Plant viruses are important pathogens of agricultural and horticultural crops, causing economic losses of both yield and quality, and cannot be controlled by pesticides. The best means of control of plant virus diseases is to prevent the introduction of virus to the crop. However, in order to achieve prevention it is important to be able to detect and identify the virus, and the microarray offers a new means to do this.
Most existing methods of virus detection are either virus-specific, or detect a number of related viruses within one group, and are unable to detect viruses of other taxonomic groups. In contrast, the microarray will consist of thousands of oligonucleotides (short DNA ‘probes’), each derived from nucleic acid sequences conserved between the genomes (RNA or DNA) of members of a particular taxonomic group, or between isolates of a particular viral species. These ‘probes’ are spotted in an array to a support surface. Total nucleic acids from plants are enzymatically amplified (PCR) and labeled with fluorescent dyes and then overlaid on the microarray. Complementary viral sequences, if present, will hybridize (anneal) to their corresponding spotted viral ‘probe’. The array is then “read” to determine which, if any, viral complementary sequences were detected in the sample. The microarray will therefore be capable of detecting members of any taxonomic group represented by probes conserved within that group, with the goal of representing all known groups of plant viruses and virus-like pathogens.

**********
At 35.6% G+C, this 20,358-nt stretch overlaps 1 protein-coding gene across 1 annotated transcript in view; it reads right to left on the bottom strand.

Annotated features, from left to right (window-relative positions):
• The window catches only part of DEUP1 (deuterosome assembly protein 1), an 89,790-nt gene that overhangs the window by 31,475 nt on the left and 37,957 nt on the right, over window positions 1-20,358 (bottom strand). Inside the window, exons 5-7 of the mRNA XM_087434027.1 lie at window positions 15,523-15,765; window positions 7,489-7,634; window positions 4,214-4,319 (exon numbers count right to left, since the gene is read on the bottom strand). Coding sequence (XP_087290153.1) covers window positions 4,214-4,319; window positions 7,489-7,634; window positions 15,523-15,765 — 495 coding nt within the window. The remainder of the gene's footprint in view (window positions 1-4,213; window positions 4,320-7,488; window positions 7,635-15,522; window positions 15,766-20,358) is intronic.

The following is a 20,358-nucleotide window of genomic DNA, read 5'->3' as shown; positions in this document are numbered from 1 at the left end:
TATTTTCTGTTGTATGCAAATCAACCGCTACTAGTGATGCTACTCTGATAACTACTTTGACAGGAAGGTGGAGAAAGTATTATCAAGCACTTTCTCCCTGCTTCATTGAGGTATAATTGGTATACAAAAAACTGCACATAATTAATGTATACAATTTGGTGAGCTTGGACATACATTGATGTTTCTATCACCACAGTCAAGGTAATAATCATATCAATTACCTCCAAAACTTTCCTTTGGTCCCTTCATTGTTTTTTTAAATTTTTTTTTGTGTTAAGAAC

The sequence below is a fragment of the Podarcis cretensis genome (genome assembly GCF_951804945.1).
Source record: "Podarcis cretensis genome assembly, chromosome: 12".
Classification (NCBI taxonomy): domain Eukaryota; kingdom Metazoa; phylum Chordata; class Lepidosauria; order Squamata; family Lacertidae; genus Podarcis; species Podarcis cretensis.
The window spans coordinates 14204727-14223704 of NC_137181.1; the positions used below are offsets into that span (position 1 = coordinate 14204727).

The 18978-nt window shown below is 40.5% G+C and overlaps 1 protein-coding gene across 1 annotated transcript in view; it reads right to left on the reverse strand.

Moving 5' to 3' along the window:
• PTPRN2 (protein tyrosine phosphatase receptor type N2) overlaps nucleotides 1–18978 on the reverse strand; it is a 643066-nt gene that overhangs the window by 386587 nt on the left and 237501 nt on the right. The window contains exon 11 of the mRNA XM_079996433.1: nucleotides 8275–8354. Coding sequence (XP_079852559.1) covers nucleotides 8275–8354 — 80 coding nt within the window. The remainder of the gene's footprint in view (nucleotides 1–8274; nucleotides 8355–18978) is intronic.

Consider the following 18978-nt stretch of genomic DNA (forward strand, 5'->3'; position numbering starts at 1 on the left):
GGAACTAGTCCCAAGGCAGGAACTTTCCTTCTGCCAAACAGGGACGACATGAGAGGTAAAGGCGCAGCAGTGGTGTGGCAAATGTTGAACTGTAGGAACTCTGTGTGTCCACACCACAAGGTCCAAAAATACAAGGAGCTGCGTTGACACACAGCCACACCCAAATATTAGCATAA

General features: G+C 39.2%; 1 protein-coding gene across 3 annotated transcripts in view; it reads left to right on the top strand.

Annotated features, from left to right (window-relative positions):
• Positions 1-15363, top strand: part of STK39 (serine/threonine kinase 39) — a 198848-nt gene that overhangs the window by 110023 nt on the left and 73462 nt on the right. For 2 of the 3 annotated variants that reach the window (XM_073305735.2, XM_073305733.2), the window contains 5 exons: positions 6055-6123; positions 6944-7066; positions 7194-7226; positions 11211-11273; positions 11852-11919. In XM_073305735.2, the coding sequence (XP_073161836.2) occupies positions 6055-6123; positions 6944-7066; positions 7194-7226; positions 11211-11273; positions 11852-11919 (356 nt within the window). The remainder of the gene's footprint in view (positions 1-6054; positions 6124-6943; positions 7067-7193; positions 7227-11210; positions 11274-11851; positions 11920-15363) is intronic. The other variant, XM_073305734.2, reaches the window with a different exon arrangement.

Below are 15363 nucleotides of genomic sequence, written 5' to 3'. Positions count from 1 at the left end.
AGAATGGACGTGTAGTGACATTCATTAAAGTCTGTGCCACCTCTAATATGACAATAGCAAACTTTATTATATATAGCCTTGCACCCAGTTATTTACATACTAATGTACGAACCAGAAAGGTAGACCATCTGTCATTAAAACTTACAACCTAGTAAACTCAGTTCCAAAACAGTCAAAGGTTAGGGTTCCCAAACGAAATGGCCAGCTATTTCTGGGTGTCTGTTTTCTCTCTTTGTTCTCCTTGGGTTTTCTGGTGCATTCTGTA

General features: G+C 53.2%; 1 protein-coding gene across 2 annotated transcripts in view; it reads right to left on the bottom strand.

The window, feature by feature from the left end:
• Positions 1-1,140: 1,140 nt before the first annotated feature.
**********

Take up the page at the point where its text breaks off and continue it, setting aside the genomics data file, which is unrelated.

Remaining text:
The type of microarray to be developed has previously been utilized for the detection and identification of viruses affecting human populations, and was used to identify the virus responsible for SARS (Severe Acute Respiratory Syndrome; which first emerged in Asia in 2002) as a new member of a previously recognized group of viruses. Samples from SARS-affected patients were detected by probes specific for three distinct members of the Coronavirus group, indicating that the SARS virus belonged to the Coronavirus group, but that it was a previously uncharacterized member.
The same principles will allow detection of either characterized or previously unrecognized members of any plant virus group. The microarray will most likely be utilized in critical applications such as screening germplasm being introduced from other countries through quarantine facilities, and in the establishment of virus-tested nuclear stocks prior to large-scale vegetative propagation (e.g. for the introduction of a new cultivar).
'Universal' Plant Virus Microarray System: Diagram of Method
Complementary viral sequences, if present in sample, will hybridize (anneal) to their corresponding spotted viral ‘probe’
'Red' fluorescence indicates viral sequence present in sample
Last Updated May 1, 2009 2:34 PM
URL = http://www.usna.usda.gov/Research/MicroarrayGrant.html